NEW YORK – Safeway Inc.(SWY) , the No. 3 U.S. grocery chain, Tuesday said third-quarter profit fell 23 percent, weighed down by charges, and said it would close 26 stores in Texas as it tries to revitalize that division.
The grocer, whose shares dropped 5 percent, also said it was comfortable with analysts' consensus forecast for full-year earnings of $1.44 per share. That forecast is down 1 cent from July, when Safeway also stood by analysts' estimates.
"It appears as if guidance was tweaked downward, even ignoring the lower-quality earnings posted this quarter," said Prudential Equity analyst Rob Campagnino, who has a "neutral weight" rating on Safeway.
Profit fell to $122.5 million, or 27 cents a share, in the fiscal third quarter ended Sept. 10, from $159.2 million, or 35 cents a share, a year earlier. Safeway said profit was reduced by 8 cents per share due to an impairment charge in Texas, and by 3 cents per share for an employee buyout charge in Northern California. The favorable resolution of various tax issues added 6 cents per share to earnings, it said.
Campagnino said the charges and income tax benefit suggest an operating profit of 32 cents per share. That falls below the average forecast of 35 cents as compiled by Reuters Estimates.
Shares of Safeway were off $1.26, or 5.2 percent, at $23.13 on the New York Stock Exchange (search). They hit a 52-week high of $26.46 two weeks ago.
Also on Tuesday, Great Atlantic & Pacific Tea Co. Inc. (GAP), the grocer known as A&P (search), swung to a quarterly profit due to a gain of $919 million from the sale of A&P Canada. A&P shares jumped more than 15 percent to $29.12 on the NYSE.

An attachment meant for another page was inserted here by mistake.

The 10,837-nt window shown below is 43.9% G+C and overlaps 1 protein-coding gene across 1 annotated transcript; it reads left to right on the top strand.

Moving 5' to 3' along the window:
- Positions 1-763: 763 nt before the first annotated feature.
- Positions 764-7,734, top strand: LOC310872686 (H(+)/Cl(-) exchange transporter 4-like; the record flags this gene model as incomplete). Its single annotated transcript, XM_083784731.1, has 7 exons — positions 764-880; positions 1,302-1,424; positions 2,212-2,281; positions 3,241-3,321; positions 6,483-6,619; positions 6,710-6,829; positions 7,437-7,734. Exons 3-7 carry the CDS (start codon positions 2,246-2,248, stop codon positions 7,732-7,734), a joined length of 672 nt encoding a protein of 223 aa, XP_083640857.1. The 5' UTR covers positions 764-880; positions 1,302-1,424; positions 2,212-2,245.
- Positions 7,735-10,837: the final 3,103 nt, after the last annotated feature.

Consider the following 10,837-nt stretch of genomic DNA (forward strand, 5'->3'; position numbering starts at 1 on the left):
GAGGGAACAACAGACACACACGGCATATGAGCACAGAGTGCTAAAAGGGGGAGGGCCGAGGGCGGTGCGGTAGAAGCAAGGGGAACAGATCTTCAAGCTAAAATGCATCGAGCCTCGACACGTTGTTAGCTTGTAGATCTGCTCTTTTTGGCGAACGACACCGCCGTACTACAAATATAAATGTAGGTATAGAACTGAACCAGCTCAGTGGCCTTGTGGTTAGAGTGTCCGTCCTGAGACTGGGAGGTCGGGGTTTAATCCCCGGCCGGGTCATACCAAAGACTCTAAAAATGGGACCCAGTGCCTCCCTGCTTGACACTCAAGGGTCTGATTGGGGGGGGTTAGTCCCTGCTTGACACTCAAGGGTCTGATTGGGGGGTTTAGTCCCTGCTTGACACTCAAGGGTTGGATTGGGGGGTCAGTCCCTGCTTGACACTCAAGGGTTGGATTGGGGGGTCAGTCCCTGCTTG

Pleasanton, Calif.-based Safeway is adding services such as bakeries, floral design centers and sushi bars at some so-called "lifestyle" stores to differentiate itself from discounters like Wal-Mart Stores Inc..
Total sales rose 7.2 percent to $8.9 billion, driven by higher fuel sales and new marketing activities, topping analysts' average forecast of $8.66 billion.
Safeway said identical-store sales, which exclude new or replacement stores, rose 5.4 percent. Identical-store sales are a key gauge of supermarket performance. Excluding fuel purchases, identical-store sales rose 3.4 percent.
Safeway said 2005 identical-store sales growth should come in at the top end of its previous forecast range of 2.5 percent to 2.8 percent. That view excludes fuel and excludes Vons for the first quarter to remove the effect of last year's strike at that chain.
Safeway took a pretax impairment charge of $54.7 million, or 8 cents per share, in the third quarter related to the Texas store closures and expects to take another charge of about 8 cents per share in the fourth quarter as it exits the stores.
By the end of the year Safeway, which operates 1,800 supermarkets, plans to close 16 stores in the Houston market, nine in Dallas/Fort Worth and one in Austin. It plans to bring organic foods, full-service meat counters and other items to attract shoppers to its remaining Randalls and Tom Thumb stores in Texas, which is known as a competitive grocery market.
Third-quarter gross profit fell 98 basis points to 28.58 percent of sales. Nearly two-thirds of the decline came from fuel sales, which have a lower gross margin, Safeway said. The rest of the decline was due to the opening of 79 stores with new offerings, higher advertising expenses and energy costs, and other factors. Safeway estimated that soaring energy costs cut profit by 3 cents per share.
Safeway trades at a price-to-earnings ratio of about 16.9 times this year's earnings, making it more highly valued than top-ranked rival Kroger Co., which trades at 15.4 times this year's earnings, but less richly valued than No. 2 rival Albertsons Inc.(ABS), which trades at about 17.8 times earnings, according to Reuters data.
Albertsons put itself up for sale in September.